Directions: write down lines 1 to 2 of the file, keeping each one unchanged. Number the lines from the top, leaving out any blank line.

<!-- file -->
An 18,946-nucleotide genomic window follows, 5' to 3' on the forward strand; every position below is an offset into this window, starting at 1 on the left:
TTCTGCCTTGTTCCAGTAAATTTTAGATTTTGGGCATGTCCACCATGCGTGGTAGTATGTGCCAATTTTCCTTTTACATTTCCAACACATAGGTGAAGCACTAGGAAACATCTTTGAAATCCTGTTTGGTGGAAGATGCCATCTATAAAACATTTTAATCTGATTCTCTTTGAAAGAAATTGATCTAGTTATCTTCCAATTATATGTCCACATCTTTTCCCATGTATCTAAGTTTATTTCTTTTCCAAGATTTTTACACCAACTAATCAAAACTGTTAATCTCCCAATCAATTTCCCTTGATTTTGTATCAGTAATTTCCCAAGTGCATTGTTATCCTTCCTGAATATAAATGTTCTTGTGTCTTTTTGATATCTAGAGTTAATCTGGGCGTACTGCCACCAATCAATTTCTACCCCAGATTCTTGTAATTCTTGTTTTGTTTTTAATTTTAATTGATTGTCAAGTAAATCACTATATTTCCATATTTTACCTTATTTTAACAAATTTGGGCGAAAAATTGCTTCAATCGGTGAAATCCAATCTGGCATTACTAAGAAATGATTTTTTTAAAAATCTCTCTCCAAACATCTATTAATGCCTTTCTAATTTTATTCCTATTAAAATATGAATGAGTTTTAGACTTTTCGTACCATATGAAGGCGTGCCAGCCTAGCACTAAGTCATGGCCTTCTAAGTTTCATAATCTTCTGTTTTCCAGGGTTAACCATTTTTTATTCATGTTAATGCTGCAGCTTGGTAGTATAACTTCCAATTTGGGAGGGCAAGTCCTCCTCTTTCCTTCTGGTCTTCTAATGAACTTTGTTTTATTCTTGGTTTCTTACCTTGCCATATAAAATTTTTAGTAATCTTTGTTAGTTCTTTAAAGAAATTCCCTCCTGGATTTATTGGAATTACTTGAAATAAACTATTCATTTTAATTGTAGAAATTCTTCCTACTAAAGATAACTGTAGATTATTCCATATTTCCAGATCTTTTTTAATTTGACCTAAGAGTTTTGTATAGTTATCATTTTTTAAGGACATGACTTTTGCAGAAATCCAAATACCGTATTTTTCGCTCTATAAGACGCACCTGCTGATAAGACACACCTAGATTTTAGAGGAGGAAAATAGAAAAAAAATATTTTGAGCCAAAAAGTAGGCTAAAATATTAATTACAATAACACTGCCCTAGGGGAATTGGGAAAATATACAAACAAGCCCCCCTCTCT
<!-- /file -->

An 18,946-nucleotide genomic window follows, 5' to 3' on the forward strand; every position below is an offset into this window, starting at 1 on the left:
TTCTGCCTTGTTCCAGTAAATTTTAGATTTTGGGCATGTCCACCATGCGTGGTAGTATGTGCCAATTTTCCTTTTACATTTCCAACACATAGGTGAAGCACTAGGAAACATCTTTGAAATCCTGTTTGGTGGAAGATGCCATCTATAAAACATTTTAATCTGATTCTCTTTGAAAGAAATTGATCTAGTTATCTTCCAATTATATGTCCACATCTTTTCCCATGTATCTAAGTTTATTTCTTTTCCAAGATTTTTACACCAACTAATCAAAACTGTTAATCTCCCAATCAATTTCCCTTGATTTTGTATCAGTAATTTCCCAAGTGCATTGTTATCCTTCCTGAATATAAATGTTCTTGTGTCTTTTTGATATCTAGAGTTAATCTGGGCGTACTGCCACCAATCAATTTCTACCCCAGATTCTTGTAATTCTTGTTTTGTTTTTAATTTTAATTGATTGTCAAGTAAATCACTATATTTCCATATTTTACCTTATTTTAACAAATTTGGGCGAAAAATTGCTTCAATCGGTGAAATCCAATCTGGCATTACTAAGAAATGATTTTTTTAAAAATCTCTCTCCAAACATCTATTAATGCCTTTCTAATTTTATTCCTATTAAAATATGAATGAGTTTTAGACTTTTCGTACCATATGAAGGCGTGCCAGCCTAGCACTAAGTCATGGCCTTCTAAGTTTCATAATCTTCTGTTTTCCAGGGTTAACCATTTTTTATTCATGTTAATGCTGCAGCTTGGTAGTATAACTTCCAATTTGGGAGGGCAAGTCCTCCTCTTTCCTTCTGGTCTTCTAATGAACTTTGTTTTATTCTTGGTTTCTTACCTTGCCATATAAAATTTTTAGTAATCTTTGTTAGTTCTTTAAAGAAATTCCCTCCTGGATTTATTGGAATTACTTGAAATAAACTATTCATTTTAATTGTAGAAATTCTTCCTACTAAAGATAACTGTAGATTATTCCATATTTCCAGATCTTTTTTAATTTGACCTAAGAGTTTTGTATAGTTATCATTTTTTAAGGACATGACTTTTGCAGAAATCCAAATACCGTATTTTTCGCTCTATAAGACGCACCTGCTGATAAGACACACCTAGATTTTAGAGGAGGAAAATAGAAAAAAAATATTTTGAGCCAAAAAGTAGGCTAAAATATTAATTACAATAACACTGCCCTAGGGGAATTGGGAAAATATACAAACAAGCCCCCCTCTCT